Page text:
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This article discusses the reason for a sluggish productivity growth. The OECD attributes this to a lack of “diffusion” – or spreading of innovation – to less innovative firms, thereby blocking productivity growth. Its suggested remedy is to intensify global competition in order to cut out the slow and old firms.
While some argue that the slow productivity may be attributed to the slowing pace of innovation in general, the OECD shows that top competitors of each sector are innovating now more than ever. Thus, the OECD research concludes that the petering of productivity could be a product of the distribution of innovation slowing down.
The reason why this distribution is not happening as quickly as before is due to the fact that “creative destruction” has lost its edge. This may be caused by increased government regulation, which traps workers in jobs for which they are overqualified. In turn, these unproductive firms tend to drag down aggregate productivity by absorbing valuable resources. This, in turn, reduces the growth of more innovative firms. Prime examples of this are Italy and Spain.
1. Creative destruction is a famous concept by Austrian economist Joseph Schumpeter. The general idea is that creative destruction happens when something new destroys something old, like when the print media was destroyed by online news.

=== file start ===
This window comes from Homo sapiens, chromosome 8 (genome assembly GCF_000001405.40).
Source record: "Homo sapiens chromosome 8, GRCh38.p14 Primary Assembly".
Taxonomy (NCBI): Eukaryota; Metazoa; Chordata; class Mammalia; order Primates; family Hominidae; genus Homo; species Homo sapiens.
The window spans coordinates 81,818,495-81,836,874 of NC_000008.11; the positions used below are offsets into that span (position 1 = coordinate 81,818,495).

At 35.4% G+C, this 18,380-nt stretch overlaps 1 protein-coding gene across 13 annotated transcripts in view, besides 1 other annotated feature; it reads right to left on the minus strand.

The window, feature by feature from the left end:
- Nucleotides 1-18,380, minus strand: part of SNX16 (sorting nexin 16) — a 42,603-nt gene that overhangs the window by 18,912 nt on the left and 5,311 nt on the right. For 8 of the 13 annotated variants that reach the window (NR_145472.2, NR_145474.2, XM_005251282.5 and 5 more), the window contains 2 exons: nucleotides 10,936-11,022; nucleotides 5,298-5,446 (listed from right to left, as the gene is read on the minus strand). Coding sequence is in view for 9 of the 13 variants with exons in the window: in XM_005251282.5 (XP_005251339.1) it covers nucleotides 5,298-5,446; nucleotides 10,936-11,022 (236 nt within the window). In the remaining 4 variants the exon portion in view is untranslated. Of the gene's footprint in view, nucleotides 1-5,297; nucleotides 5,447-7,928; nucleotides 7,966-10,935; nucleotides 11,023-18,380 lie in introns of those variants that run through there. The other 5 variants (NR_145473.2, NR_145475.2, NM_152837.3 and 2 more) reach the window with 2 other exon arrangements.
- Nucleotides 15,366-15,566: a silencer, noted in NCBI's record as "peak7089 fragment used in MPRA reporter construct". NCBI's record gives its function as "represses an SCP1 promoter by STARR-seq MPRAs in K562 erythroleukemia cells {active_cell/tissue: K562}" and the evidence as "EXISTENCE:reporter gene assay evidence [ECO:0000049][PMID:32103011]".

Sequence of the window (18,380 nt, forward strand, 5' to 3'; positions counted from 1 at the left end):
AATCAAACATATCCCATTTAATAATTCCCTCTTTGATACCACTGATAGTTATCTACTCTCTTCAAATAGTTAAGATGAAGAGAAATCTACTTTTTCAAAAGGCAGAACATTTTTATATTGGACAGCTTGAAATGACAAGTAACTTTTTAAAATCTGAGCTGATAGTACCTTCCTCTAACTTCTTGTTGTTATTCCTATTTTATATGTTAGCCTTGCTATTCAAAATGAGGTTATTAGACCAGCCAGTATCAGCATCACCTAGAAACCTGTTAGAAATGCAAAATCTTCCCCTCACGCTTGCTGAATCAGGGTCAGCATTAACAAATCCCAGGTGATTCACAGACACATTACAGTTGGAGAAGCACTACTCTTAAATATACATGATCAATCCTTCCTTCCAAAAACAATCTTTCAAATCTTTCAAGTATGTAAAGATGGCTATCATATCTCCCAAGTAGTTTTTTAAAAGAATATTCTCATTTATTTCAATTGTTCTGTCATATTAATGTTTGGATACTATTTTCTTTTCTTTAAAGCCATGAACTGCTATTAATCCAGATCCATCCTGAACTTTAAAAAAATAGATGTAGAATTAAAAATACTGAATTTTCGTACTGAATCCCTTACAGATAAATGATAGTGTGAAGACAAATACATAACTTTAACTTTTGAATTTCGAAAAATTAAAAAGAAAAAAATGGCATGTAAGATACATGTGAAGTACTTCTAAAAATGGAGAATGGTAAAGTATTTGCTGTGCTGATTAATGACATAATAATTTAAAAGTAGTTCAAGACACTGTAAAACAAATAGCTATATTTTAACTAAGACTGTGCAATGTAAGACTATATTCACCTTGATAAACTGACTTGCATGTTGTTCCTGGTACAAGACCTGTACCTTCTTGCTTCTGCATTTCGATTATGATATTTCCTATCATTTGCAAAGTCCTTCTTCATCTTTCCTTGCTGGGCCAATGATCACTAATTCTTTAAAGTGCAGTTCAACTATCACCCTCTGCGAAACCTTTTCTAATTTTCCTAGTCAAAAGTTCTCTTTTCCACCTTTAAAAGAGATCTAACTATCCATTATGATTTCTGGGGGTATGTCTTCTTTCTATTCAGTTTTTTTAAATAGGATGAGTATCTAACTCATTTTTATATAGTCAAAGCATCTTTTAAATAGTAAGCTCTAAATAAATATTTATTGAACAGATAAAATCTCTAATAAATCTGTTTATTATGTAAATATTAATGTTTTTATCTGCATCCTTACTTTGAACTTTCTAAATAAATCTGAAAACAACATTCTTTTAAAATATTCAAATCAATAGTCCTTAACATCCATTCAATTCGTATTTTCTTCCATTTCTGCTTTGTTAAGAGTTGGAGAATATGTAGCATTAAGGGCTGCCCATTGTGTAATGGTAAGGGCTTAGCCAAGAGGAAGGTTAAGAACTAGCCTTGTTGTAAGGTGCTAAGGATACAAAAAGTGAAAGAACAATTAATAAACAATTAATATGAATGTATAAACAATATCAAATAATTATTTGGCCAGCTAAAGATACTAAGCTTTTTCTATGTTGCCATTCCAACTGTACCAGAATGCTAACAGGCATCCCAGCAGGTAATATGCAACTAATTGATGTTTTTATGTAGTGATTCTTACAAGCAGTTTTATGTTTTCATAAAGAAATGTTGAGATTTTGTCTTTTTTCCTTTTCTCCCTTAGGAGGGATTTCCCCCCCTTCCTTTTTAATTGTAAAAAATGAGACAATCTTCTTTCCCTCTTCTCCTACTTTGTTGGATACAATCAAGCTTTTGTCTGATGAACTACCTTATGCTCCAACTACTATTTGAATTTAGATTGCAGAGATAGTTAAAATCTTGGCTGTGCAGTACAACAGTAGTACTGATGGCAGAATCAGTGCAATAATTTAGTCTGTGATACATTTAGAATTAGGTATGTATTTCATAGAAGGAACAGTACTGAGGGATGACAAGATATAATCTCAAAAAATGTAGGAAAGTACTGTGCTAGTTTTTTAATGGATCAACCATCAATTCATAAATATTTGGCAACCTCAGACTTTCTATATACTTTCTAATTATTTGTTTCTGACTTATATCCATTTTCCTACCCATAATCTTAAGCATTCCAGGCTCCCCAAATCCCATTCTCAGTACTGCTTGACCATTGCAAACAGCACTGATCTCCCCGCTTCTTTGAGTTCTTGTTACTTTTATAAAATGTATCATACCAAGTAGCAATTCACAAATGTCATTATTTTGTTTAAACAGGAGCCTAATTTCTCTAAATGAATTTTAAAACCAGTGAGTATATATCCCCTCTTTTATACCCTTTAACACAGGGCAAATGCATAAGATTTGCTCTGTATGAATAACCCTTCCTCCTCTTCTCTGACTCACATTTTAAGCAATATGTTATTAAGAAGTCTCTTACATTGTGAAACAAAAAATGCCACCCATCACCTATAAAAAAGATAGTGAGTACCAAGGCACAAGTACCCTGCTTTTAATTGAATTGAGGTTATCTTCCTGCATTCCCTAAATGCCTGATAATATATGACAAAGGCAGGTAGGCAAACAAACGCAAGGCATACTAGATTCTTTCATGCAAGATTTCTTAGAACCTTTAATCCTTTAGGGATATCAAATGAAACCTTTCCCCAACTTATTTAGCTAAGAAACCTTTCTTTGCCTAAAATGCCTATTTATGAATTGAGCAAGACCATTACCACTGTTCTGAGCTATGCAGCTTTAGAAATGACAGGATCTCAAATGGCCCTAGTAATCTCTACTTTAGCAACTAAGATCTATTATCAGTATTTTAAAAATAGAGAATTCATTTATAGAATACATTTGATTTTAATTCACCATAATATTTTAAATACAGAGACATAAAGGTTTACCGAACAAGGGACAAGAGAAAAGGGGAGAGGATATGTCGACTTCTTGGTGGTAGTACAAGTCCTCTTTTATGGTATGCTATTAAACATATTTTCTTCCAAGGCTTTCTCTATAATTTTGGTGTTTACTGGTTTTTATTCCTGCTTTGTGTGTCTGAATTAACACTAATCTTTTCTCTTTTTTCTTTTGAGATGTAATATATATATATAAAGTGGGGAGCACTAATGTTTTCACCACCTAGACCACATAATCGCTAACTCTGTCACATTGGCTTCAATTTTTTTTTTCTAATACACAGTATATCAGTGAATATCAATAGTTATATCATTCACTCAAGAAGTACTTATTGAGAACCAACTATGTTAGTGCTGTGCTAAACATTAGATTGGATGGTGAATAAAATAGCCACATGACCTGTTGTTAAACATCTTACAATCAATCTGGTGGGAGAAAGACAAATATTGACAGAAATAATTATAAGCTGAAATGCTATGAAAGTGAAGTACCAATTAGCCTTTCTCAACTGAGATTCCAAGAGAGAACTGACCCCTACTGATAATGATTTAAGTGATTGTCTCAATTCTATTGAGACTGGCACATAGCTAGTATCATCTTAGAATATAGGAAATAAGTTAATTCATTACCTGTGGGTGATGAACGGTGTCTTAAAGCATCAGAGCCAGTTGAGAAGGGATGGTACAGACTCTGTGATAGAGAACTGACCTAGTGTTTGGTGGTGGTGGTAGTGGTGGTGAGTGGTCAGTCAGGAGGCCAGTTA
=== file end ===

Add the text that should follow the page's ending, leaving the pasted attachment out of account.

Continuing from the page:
2. A zombie firm is a firm that needs constant support from the government (in the form of bailouts, etc.) to stay afloat. Without the help of the government, this firm would collapse. Japan had a number of zombie firms in its economy before its economic bubble burst and it slipped into depression. Although the number of zombie firms has drastically reduced since then, it still has an unusually high number of such firms.
1. This article states that one reason why slowing productivity growth is happening is because of “a slowing in the pace of productivity enhancing innovation”. Tyler Cowen, who is mentioned in an earlier blog post, discusses this idea in his book “The Great Stagnation”, saying that the ‘low hanging fruit’ of technological innovation (i.e. the obvious and easy to reach ones) have all been plucked, and innovating new technology will be much harder from now on.
2. The OECD research on the innovation of top firms in each sector begs the question: how do we measure productivity? My guess is that they measure the value of output divided by the number of workers.
3. The OECD claims that the “breakdown of the diffusion machine” has slowed productivity growth, but I would like to raise the question of whether or not there was a diffusion machine earlier that was working properly.